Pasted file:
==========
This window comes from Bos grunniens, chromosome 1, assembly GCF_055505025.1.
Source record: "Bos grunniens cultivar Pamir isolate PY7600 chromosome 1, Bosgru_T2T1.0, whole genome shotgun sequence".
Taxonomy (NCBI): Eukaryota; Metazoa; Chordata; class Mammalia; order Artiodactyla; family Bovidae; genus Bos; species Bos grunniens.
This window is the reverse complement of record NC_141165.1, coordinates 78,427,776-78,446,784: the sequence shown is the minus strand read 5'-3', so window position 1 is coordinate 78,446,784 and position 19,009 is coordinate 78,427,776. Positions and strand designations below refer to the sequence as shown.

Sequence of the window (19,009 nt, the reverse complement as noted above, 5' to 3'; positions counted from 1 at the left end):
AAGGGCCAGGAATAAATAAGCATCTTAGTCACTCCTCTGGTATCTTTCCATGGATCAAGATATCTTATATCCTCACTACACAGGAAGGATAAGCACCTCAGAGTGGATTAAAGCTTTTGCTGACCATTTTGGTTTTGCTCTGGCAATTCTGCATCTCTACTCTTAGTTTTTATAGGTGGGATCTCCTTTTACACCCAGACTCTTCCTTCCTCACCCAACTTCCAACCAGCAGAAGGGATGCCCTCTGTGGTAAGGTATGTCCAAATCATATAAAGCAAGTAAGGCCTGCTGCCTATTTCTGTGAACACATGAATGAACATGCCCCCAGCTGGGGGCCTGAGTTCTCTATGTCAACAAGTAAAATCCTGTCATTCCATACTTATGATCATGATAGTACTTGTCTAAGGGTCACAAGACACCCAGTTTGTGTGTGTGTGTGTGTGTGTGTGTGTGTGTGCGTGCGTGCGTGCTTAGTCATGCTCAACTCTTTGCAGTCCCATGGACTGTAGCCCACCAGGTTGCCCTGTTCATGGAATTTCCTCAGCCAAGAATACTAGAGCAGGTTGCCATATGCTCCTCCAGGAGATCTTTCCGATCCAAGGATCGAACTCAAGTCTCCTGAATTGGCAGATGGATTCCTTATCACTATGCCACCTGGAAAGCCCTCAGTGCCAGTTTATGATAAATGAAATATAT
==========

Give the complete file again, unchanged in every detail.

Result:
This window comes from Bos grunniens, chromosome 1, assembly GCF_055505025.1.
Source record: "Bos grunniens cultivar Pamir isolate PY7600 chromosome 1, Bosgru_T2T1.0, whole genome shotgun sequence".
Taxonomy (NCBI): Eukaryota; Metazoa; Chordata; class Mammalia; order Artiodactyla; family Bovidae; genus Bos; species Bos grunniens.
This window is the reverse complement of record NC_141165.1, coordinates 78,427,776-78,446,784: the sequence shown is the minus strand read 5'-3', so window position 1 is coordinate 78,446,784 and position 19,009 is coordinate 78,427,776. Positions and strand designations below refer to the sequence as shown.

Sequence of the window (19,009 nt, the reverse complement as noted above, 5' to 3'; positions counted from 1 at the left end):
AAGGGCCAGGAATAAATAAGCATCTTAGTCACTCCTCTGGTATCTTTCCATGGATCAAGATATCTTATATCCTCACTACACAGGAAGGATAAGCACCTCAGAGTGGATTAAAGCTTTTGCTGACCATTTTGGTTTTGCTCTGGCAATTCTGCATCTCTACTCTTAGTTTTTATAGGTGGGATCTCCTTTTACACCCAGACTCTTCCTTCCTCACCCAACTTCCAACCAGCAGAAGGGATGCCCTCTGTGGTAAGGTATGTCCAAATCATATAAAGCAAGTAAGGCCTGCTGCCTATTTCTGTGAACACATGAATGAACATGCCCCCAGCTGGGGGCCTGAGTTCTCTATGTCAACAAGTAAAATCCTGTCATTCCATACTTATGATCATGATAGTACTTGTCTAAGGGTCACAAGACACCCAGTTTGTGTGTGTGTGTGTGTGTGTGTGTGTGTGTGCGTGCGTGCGTGCTTAGTCATGCTCAACTCTTTGCAGTCCCATGGACTGTAGCCCACCAGGTTGCCCTGTTCATGGAATTTCCTCAGCCAAGAATACTAGAGCAGGTTGCCATATGCTCCTCCAGGAGATCTTTCCGATCCAAGGATCGAACTCAAGTCTCCTGAATTGGCAGATGGATTCCTTATCACTATGCCACCTGGAAAGCCCTCAGTGCCAGTTTATGATAAATGAAATATAT